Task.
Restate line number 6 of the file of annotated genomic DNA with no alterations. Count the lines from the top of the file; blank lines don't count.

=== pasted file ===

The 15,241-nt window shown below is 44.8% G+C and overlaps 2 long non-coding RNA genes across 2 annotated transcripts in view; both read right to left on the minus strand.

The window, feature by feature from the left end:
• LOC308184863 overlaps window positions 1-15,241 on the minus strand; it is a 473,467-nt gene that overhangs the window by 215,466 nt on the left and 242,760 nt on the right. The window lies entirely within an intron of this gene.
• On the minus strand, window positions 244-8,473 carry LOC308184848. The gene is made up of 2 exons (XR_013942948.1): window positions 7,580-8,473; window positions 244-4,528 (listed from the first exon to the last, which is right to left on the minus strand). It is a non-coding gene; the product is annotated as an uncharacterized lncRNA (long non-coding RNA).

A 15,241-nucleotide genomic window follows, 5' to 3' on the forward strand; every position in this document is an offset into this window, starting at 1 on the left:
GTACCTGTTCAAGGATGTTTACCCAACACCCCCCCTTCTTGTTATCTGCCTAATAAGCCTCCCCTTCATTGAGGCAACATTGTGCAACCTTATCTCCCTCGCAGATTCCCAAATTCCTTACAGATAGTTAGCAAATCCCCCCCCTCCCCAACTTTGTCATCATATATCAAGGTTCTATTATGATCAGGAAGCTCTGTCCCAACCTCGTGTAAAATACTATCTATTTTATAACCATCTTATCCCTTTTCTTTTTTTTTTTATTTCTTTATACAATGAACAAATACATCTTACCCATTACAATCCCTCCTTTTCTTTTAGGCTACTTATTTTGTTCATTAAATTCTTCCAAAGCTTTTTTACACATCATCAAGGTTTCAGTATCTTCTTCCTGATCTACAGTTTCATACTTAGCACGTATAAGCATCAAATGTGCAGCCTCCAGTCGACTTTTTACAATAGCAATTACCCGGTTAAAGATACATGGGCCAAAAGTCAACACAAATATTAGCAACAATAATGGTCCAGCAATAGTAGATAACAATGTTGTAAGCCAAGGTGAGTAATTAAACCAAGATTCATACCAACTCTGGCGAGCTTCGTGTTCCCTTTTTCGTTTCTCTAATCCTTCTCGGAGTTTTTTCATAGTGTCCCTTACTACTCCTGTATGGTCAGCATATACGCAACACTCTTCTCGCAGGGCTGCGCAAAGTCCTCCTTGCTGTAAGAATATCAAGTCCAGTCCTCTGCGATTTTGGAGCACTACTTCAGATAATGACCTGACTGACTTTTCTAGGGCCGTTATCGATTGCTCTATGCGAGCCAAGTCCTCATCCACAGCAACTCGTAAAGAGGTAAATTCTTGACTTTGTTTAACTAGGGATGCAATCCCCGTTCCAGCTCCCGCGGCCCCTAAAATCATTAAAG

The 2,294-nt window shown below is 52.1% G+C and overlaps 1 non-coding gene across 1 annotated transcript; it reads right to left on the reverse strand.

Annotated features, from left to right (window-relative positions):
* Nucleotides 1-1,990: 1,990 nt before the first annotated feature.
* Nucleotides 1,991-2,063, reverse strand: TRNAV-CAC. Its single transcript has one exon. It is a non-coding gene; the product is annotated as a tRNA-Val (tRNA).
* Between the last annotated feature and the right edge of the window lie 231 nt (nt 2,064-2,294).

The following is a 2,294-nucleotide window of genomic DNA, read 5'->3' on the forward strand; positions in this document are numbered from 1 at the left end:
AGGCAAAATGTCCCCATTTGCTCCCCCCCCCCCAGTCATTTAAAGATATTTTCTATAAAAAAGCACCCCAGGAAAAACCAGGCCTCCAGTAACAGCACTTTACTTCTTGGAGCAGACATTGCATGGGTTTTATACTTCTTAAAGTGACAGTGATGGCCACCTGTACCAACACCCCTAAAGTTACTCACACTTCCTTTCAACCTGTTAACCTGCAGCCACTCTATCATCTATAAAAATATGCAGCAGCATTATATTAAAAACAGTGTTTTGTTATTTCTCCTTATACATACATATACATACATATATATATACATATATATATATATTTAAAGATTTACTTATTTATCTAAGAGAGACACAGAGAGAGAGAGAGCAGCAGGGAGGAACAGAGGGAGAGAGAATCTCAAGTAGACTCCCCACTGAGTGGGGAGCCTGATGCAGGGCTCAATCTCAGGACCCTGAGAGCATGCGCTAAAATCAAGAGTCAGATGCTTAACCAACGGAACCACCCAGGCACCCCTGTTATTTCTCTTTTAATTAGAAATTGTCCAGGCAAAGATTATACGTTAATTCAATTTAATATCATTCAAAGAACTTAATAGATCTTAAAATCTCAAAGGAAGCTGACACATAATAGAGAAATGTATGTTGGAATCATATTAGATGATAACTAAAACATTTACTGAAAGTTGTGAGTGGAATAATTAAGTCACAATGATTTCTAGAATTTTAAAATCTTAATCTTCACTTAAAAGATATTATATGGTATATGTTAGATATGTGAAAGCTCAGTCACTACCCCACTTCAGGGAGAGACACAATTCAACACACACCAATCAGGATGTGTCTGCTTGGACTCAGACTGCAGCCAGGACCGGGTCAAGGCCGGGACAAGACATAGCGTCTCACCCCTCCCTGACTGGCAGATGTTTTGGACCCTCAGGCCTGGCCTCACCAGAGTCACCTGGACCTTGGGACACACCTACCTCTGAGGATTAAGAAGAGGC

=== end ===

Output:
GTACCTGTTCAAGGATGTTTACCCAACACCCCCCCTTCTTGTTATCTGCCTAATAAGCCTCCCCTTCATTGAGGCAACATTGTGCAACCTTATCTCCCTCGCAGATTCCCAAATTCCTTACAGATAGTTAGCAAATCCCCCCCCTCCCCAACTTTGTCATCATATATCAAGGTTCTATTATGATCAGGAAGCTCTGTCCCAACCTCGTGTAAAATACTATCTATTTTATAACCATCTTATCCCTTTTCTTTTTTTTTTTATTTCTTTATACAATGAACAAATACATCTTACCCATTACAATCCCTCCTTTTCTTTTAGGCTACTTATTTTGTTCATTAAATTCTTCCAAAGCTTTTTTACACATCATCAAGGTTTCAGTATCTTCTTCCTGATCTACAGTTTCATACTTAGCACGTATAAGCATCAAATGTGCAGCCTCCAGTCGACTTTTTACAATAGCAATTACCCGGTTAAAGATACATGGGCCAAAAGTCAACACAAATATTAGCAACAATAATGGTCCAGCAATAGTAGATAACAATGTTGTAAGCCAAGGTGAGTAATTAAACCAAGATTCATACCAACTCTGGCGAGCTTCGTGTTCCCTTTTTCGTTTCTCTAATCCTTCTCGGAGTTTTTTCATAGTGTCCCTTACTACTCCTGTATGGTCAGCATATACGCAACACTCTTCTCGCAGGGCTGCGCAAAGTCCTCCTTGCTGTAAGAATATCAAGTCCAGTCCTCTGCGATTTTGGAGCACTACTTCAGATAATGACCTGACTGACTTTTCTAGGGCCGTTATCGATTGCTCTATGCGAGCCAAGTCCTCATCCACAGCAACTCGTAAAGAGGTAAATTCTTGACTTTGTTTAACTAGGGATGCAATCCCCGTTCCAGCTCCCGCGGCCCCTAAAATCATTAAAG